Hey Cancer; I Made to the New Year!!

Help Cure Liver Cancer
Happy New Year! I sincerely hope that each of you has a prosperous & happy year. How many of you will be or have already made New Year’s Eve resolutions? How many people actually follow through?

I only have 4 resolutions. The first is to make it back to Sage Summit and the other is to make it to 2015. Are those doable? Sure, why not. It’s not like I’m doing much else and my main goal(s) requires me doing my part to not let this cancer get me into states of depression, sadness and self pity. The 4th resolution is that I continue to building a positive image for my sons.

Moores Cancer Center

Moores Cancer Center

My palliative care psychologist suggested that I leave the house every morning, visit with people, continue to get my affairs in order,  I’m also working on a picture album for each of the boys. We’ve had a lot of good memories with more  (I hope) to come. I have over 3,500 photographs to sift through.

My condition? Doctors still say that I’m stable. been experiencing some great days since about two weeks ago when the pain was so bad and I spent most of the day at UCSD while they ran the usual battery of tests.

Cancer has a perverted sense of humor but it’s not funny. I could have 10 brilliant days consecutively, wake up on the 11th in pain and end up UCSD for the next 24-48 hours. I normally don’t tell anyone about it, I’m not sure why I don’t and yet can be so transparent about everything else.

I have made it known that I want to volunteer and do whatever I can to lend a hand with the hospital’s cancer patients. I would like to work with the children. I want to set an example to my sons that you can receive so much just by helping someone who needs it. Children shouldn’t have to deal with terminal diseases and I believe that its our responsibility to take care of them.

I asked my doctors to schedule my appointments between 10:00 a.m. to 2:00 p.m. and the main reason for that is traffic on the 5, both north and south. I like to get there at least 1 hour before my scheduled appointment so I can grab a cup of coffee and go people watch in the main lobby of the Moores Cancer Center. The parade of cancer patients is endless, some look like they’ve given up, some who still fight cancer when they have the strength. The final profile are patients like me. I try to carry happiness and laughter with me wherever I go but I’m most conscience of how I carry myself when I’m in the Cancer Center. I feel fortunate, that for now I feel good however I am aware that there will be a time that feeling good will be nothing more than a distant memory.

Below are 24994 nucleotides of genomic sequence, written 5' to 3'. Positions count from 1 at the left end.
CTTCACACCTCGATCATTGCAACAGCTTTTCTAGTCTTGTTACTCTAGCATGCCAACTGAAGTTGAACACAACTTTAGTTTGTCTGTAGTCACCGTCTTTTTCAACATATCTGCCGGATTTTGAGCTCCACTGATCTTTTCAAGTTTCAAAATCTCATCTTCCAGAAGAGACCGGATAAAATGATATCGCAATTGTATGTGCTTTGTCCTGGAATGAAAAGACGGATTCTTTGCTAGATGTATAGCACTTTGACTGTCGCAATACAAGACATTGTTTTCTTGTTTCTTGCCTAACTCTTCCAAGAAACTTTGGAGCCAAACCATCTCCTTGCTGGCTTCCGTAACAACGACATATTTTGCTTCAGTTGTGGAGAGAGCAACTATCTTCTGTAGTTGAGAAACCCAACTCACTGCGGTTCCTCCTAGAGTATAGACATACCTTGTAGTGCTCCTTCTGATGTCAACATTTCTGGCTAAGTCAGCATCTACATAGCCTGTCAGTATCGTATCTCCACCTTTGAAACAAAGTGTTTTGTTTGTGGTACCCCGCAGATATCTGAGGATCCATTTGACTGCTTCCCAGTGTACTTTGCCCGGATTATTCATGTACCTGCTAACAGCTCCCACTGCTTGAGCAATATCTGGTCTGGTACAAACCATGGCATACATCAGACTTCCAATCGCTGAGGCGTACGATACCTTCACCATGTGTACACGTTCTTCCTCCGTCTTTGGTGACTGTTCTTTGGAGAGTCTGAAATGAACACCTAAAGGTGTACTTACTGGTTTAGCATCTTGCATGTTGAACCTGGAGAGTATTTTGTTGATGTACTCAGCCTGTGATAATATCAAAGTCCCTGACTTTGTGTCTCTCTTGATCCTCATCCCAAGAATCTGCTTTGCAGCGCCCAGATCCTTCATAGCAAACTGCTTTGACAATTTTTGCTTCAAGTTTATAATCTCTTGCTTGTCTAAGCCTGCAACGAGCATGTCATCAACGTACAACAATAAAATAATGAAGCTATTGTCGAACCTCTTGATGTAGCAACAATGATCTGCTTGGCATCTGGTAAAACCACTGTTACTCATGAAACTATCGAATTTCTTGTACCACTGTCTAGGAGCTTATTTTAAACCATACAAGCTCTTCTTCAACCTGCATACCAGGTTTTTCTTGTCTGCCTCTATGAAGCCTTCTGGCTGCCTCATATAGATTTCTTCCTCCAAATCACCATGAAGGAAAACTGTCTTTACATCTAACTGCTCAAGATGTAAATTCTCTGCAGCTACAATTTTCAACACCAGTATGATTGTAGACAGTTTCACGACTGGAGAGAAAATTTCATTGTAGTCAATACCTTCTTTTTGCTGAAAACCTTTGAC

But right now lets all have a Happy New Year & find it in your heart to help support as researchers continue to work on wiping cancer from this earth.  I know that it’s too late for me but I have children whom it may help and your children too.

Haloween 2013

Haloween 2013

Laughter & Sense of Humor Fight Cancer

Peter Bill Wayne
As I slide, not always gracefully, into the 8th month of my Terminal Liver Cancer Diagnosis its clear to me that I have more to say about how I finish this part of my journey than I originally thought.hope, faith liver logo

One of the comments I got from one of my doctors went some thing like this. “Bill, we always look forward to your visits because you have us laughing and we some times forget the severity of why you’re here.”

To me that sounds like a complement. I look forward to my weekly visits. I have gotten friendly with everyone from the parking lot attendant to the highest rated doctors that work each and every day with cancer patients who are near the end of their time here on Earth.It’s sad to see so many people that are so sick that they just sit and stare into space. A lot of them look like they’ve just given up.

Bill Diana Peter

I’m too stupid to know what quit means, giving up is just not in my DNA. About 4 weeks ago I woke up with a strange & foreign feeling. It was depression and because it was foreign to me I didn’t know what to do with it. My doctors knew what it was asked me how I felt about seeing a psychologist, I was willing to do anything, so I started seeing one and in a short time I have come to treasure that weekly hour. I contemplated talking about this but if it’s going to keep me alive longer then I’m all for it and I’m not too proud to talk about it.

Bill Sean Tess Boros
I just broke up with someone whom I treasured, I just didn’t know it She was my rock at doctor’s visits. Her being a Nurse Practioner I always felt better when she was there. She could de-cipher “Doctor Talk.”She arranged my weekly pills (20 per day) and my boys loved her. I stopped by the house earlier this morning to pick up some stray items and all I could do was stare at this wonderful woman that was put in my life. We’ll stay friends and I guess I’ll need to be happy with that.

I’m getting back on track with my blogging. I realized that to be moving ahead I must stay moving. I didn’t take any naps this past week and thats a big deal.

Thanks to each of you who reached out, it helps keep me stable and centered.

A blog from me wouldn’t be complete without a photo of my sons. Trevor just turned 13 and stands 6 foot tall.

Merry Christmas, Happy Holidays & Mele Kalikimaka

Bill Kizer


Never Ask a Cancer Patient This……….


I’ve heard strange questions or statements from people about being diagnosed with cancer. The following statement takes the “Heres Your Sign” Award for September. Let me know if you heard something better.

I ran into a friend at the grocery store a couple of weeks ago who I’ve haven’t seen in a couple of years. He said that he had heard that I had terminal cancer, I confirmed the rumor to which he replied “So when are you going to die?”